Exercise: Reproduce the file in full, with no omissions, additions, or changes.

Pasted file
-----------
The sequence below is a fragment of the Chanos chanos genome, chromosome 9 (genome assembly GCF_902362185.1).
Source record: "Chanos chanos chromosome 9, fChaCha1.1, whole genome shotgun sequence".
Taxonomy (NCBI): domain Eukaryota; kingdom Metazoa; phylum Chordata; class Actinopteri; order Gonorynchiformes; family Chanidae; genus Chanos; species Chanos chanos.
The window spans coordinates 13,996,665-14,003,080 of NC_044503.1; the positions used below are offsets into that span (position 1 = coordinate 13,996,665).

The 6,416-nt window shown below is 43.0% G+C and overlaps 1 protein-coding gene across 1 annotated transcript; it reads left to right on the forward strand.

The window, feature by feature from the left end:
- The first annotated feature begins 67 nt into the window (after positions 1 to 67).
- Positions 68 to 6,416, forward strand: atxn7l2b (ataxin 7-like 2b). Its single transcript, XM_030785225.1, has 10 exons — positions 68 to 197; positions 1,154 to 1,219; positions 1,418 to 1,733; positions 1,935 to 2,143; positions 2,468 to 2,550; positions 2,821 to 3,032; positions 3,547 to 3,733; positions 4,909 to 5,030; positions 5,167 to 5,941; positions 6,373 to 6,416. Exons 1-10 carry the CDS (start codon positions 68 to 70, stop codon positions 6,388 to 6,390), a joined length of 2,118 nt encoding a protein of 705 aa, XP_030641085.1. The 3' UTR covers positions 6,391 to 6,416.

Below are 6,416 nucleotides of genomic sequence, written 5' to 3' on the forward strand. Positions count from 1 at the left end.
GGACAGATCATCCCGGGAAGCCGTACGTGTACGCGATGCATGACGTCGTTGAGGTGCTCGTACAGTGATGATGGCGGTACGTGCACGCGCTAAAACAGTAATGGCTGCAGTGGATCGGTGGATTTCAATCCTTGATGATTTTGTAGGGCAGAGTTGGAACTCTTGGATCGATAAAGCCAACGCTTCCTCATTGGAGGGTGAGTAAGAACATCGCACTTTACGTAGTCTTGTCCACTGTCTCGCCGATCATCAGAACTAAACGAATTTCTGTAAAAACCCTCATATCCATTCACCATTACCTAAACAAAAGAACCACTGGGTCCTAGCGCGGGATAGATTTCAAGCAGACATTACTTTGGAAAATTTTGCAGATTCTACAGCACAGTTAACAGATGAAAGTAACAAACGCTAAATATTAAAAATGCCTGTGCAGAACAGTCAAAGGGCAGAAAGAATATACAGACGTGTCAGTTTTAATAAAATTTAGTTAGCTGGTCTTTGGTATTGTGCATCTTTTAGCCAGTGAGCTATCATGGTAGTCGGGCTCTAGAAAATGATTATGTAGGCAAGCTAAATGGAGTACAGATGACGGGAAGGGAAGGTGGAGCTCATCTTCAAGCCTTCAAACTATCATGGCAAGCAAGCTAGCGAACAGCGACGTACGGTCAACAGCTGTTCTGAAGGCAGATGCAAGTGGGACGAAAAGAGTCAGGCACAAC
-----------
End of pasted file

The sequence below is a fragment of the Chanos chanos genome, chromosome 9 (genome assembly GCF_902362185.1).
Source record: "Chanos chanos chromosome 9, fChaCha1.1, whole genome shotgun sequence".
Taxonomy (NCBI): domain Eukaryota; kingdom Metazoa; phylum Chordata; class Actinopteri; order Gonorynchiformes; family Chanidae; genus Chanos; species Chanos chanos.
The window spans coordinates 13,996,665-14,003,080 of NC_044503.1; the positions used below are offsets into that span (position 1 = coordinate 13,996,665).

The 6,416-nt window shown below is 43.0% G+C and overlaps 1 protein-coding gene across 1 annotated transcript; it reads left to right on the forward strand.

The window, feature by feature from the left end:
- The first annotated feature begins 67 nt into the window (after positions 1 to 67).
- Positions 68 to 6,416, forward strand: atxn7l2b (ataxin 7-like 2b). Its single transcript, XM_030785225.1, has 10 exons — positions 68 to 197; positions 1,154 to 1,219; positions 1,418 to 1,733; positions 1,935 to 2,143; positions 2,468 to 2,550; positions 2,821 to 3,032; positions 3,547 to 3,733; positions 4,909 to 5,030; positions 5,167 to 5,941; positions 6,373 to 6,416. Exons 1-10 carry the CDS (start codon positions 68 to 70, stop codon positions 6,388 to 6,390), a joined length of 2,118 nt encoding a protein of 705 aa, XP_030641085.1. The 3' UTR covers positions 6,391 to 6,416.

Below are 6,416 nucleotides of genomic sequence, written 5' to 3' on the forward strand. Positions count from 1 at the left end.
GGACAGATCATCCCGGGAAGCCGTACGTGTACGCGATGCATGACGTCGTTGAGGTGCTCGTACAGTGATGATGGCGGTACGTGCACGCGCTAAAACAGTAATGGCTGCAGTGGATCGGTGGATTTCAATCCTTGATGATTTTGTAGGGCAGAGTTGGAACTCTTGGATCGATAAAGCCAACGCTTCCTCATTGGAGGGTGAGTAAGAACATCGCACTTTACGTAGTCTTGTCCACTGTCTCGCCGATCATCAGAACTAAACGAATTTCTGTAAAAACCCTCATATCCATTCACCATTACCTAAACAAAAGAACCACTGGGTCCTAGCGCGGGATAGATTTCAAGCAGACATTACTTTGGAAAATTTTGCAGATTCTACAGCACAGTTAACAGATGAAAGTAACAAACGCTAAATATTAAAAATGCCTGTGCAGAACAGTCAAAGGGCAGAAAGAATATACAGACGTGTCAGTTTTAATAAAATTTAGTTAGCTGGTCTTTGGTATTGTGCATCTTTTAGCCAGTGAGCTATCATGGTAGTCGGGCTCTAGAAAATGATTATGTAGGCAAGCTAAATGGAGTACAGATGACGGGAAGGGAAGGTGGAGCTCATCTTCAAGCCTTCAAACTATCATGGCAAGCAAGCTAGCGAACAGCGACGTACGGTCAACAGCTGTTCTGAAGGCAGATGCAAGTGGGACGAAAAGAGTCAGGCACAAC